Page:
even stronger among early voters. But several recent developments threaten to disenfranchise many of these voters and plunge Ohio into a bureaucratic nightmare on election night.Pollsters and pundits have trained their eyes on Ohio, where President Obama maintains a narrow lead over Mitt Romney just days before the election. According to exit polls, Obama’s lead is
The Columbus Dispatch reported on Thursday that a data-sharing glitch and mistakes by election officials have caused thousands of absentee ballot requests to be rejected. While Ohio Secretary of State Jon Husted maintains that this was a computer error, the Northeast Ohio Voter Advocates found an abnormally high rate of rejected absentee ballot requests in Cuyahoga County, a Democratic stronghold that includes Cleveland. The Cuyahoga Board of Elections determined that 865 ballot requests had been erroneously thrown out.
If these voters try to cast their vote in person, they will likely be forced to use a provisional ballot, as the absentee ballot error has thrown their registration status into question. At least 4,500 registered voters across the state will be left waiting for their absentee ballots, while as many as 6,000 provisional ballots cast by registered voters could be tossed out. The provisional ballots that do not get thrown out won’t be counted until November 17, according to state law, further dragging out the confusion.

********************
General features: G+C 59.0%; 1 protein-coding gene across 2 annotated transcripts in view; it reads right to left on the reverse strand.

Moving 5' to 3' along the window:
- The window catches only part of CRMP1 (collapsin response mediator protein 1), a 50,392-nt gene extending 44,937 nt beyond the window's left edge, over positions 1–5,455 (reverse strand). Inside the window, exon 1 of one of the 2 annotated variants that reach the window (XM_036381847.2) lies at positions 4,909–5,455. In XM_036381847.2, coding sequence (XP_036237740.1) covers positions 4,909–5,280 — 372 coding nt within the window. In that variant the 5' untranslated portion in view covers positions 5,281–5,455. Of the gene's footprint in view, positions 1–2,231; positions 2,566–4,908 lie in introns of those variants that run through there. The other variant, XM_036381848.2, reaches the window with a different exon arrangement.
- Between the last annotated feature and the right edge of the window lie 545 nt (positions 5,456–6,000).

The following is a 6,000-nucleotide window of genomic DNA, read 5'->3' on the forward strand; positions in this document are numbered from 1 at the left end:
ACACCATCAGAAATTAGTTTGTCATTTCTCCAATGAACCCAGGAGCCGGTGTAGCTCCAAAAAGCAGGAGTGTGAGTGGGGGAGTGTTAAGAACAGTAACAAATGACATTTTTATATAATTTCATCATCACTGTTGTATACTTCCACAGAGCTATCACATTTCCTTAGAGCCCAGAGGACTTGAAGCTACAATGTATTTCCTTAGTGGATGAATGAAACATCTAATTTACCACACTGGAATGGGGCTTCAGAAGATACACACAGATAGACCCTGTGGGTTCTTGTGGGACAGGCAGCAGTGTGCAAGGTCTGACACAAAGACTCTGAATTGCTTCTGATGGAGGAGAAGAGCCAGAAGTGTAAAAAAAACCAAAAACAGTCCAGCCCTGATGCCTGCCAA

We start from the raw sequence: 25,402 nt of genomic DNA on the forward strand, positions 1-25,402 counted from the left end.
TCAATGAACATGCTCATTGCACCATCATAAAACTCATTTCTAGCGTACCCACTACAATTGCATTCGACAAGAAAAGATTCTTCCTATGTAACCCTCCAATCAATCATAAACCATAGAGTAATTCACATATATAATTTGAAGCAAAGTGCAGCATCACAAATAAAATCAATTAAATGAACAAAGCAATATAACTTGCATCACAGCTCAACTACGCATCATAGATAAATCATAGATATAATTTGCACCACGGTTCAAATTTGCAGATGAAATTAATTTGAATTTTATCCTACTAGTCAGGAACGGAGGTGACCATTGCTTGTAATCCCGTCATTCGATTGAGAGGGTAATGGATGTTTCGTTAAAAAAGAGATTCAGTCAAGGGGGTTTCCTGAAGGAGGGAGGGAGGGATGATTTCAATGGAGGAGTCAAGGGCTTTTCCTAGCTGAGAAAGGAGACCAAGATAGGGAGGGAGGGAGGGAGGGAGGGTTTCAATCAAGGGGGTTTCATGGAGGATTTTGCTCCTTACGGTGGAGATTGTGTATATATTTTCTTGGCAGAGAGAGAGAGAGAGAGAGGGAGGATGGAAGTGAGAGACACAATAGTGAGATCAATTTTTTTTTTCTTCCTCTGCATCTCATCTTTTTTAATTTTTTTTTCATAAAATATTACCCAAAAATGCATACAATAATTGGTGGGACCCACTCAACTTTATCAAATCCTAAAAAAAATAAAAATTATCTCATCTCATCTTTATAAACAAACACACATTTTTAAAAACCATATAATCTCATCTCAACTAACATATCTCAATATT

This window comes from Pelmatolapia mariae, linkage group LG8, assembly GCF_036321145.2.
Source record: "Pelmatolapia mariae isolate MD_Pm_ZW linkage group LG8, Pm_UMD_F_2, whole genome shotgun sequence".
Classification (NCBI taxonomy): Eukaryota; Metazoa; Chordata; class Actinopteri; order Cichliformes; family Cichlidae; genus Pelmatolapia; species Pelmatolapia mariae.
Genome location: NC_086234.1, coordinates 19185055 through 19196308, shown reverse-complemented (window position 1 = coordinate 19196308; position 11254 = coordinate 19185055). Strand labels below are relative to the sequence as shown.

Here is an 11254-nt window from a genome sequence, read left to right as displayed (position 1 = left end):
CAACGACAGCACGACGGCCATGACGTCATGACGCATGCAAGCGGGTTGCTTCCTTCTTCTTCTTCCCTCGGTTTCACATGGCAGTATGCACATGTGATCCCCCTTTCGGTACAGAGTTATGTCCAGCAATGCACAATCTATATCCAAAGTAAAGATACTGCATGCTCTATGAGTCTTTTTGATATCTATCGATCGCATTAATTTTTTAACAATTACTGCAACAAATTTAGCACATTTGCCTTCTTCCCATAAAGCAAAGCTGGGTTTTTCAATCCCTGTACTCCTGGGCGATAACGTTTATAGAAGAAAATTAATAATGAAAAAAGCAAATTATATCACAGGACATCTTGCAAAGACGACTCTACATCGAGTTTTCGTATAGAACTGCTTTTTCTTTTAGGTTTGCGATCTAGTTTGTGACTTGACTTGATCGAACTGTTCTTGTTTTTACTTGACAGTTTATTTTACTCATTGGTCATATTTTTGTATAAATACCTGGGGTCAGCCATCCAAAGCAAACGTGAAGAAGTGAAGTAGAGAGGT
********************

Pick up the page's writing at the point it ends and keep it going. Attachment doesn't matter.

This absentee ballot fiasco is just the latest in Ohio’s dysfunctional election saga. On Wednesday, the Sixth Circuit Court of Appeals allowed Husted to discount ballots cast by people directed to the wrong polling station by a pollworker — one of the most common errors that led to thousands of votes getting thrown out in Ohio’s dysfunctional 2004 presidential election.
Husted became a national symbol of voter suppression after he banned early voting on nights and weekends, and attempted to defy a court order that restored early voting on the last three days before the election.
In his defense, Husted often touts his unprecedented initiative to mail absentee ballot requests to every registered voter in the state. But critics have pointed out that this measure will probably add to the confusion that could delay the results of the election. Anyone who chooses to return the absentee ballot application but later decides to vote in person will be required to use a provisional ballot, as election officials need to verify that they did not also send in their absentee ballot. The absentee ballot initiative, then, could be a bureaucratic nightmare in disguise. With innumerable legitimate votes cast on provisional ballots, Ohio’s 2012 election could end up mirroring 2004, when the state discarded thousands of votes and tipped George W. Bush over the edge to victory by the narrowest margin.